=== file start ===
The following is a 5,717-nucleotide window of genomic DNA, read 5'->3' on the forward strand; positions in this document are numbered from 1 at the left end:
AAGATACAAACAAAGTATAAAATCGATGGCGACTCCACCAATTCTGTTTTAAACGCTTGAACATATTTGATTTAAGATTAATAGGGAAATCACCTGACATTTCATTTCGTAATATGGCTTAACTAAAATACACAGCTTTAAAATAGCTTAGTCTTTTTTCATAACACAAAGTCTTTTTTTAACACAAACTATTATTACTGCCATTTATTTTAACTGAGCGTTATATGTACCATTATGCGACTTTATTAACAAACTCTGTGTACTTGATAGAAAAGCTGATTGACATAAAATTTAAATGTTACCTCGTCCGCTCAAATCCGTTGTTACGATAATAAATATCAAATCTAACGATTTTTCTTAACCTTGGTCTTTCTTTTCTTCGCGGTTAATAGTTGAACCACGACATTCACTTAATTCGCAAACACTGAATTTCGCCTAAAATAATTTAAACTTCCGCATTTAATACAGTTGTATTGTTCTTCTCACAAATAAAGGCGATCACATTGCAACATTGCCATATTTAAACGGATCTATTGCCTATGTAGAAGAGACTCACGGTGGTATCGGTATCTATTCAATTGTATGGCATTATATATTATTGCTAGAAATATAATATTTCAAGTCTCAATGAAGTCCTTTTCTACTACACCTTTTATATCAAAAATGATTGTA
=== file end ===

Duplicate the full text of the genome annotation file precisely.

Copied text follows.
The following is a 5,717-nucleotide window of genomic DNA, read 5'->3' on the forward strand; positions in this document are numbered from 1 at the left end:
AAGATACAAACAAAGTATAAAATCGATGGCGACTCCACCAATTCTGTTTTAAACGCTTGAACATATTTGATTTAAGATTAATAGGGAAATCACCTGACATTTCATTTCGTAATATGGCTTAACTAAAATACACAGCTTTAAAATAGCTTAGTCTTTTTTCATAACACAAAGTCTTTTTTTAACACAAACTATTATTACTGCCATTTATTTTAACTGAGCGTTATATGTACCATTATGCGACTTTATTAACAAACTCTGTGTACTTGATAGAAAAGCTGATTGACATAAAATTTAAATGTTACCTCGTCCGCTCAAATCCGTTGTTACGATAATAAATATCAAATCTAACGATTTTTCTTAACCTTGGTCTTTCTTTTCTTCGCGGTTAATAGTTGAACCACGACATTCACTTAATTCGCAAACACTGAATTTCGCCTAAAATAATTTAAACTTCCGCATTTAATACAGTTGTATTGTTCTTCTCACAAATAAAGGCGATCACATTGCAACATTGCCATATTTAAACGGATCTATTGCCTATGTAGAAGAGACTCACGGTGGTATCGGTATCTATTCAATTGTATGGCATTATATATTATTGCTAGAAATATAATATTTCAAGTCTCAATGAAGTCCTTTTCTACTACACCTTTTATATCAAAAATGATTGTA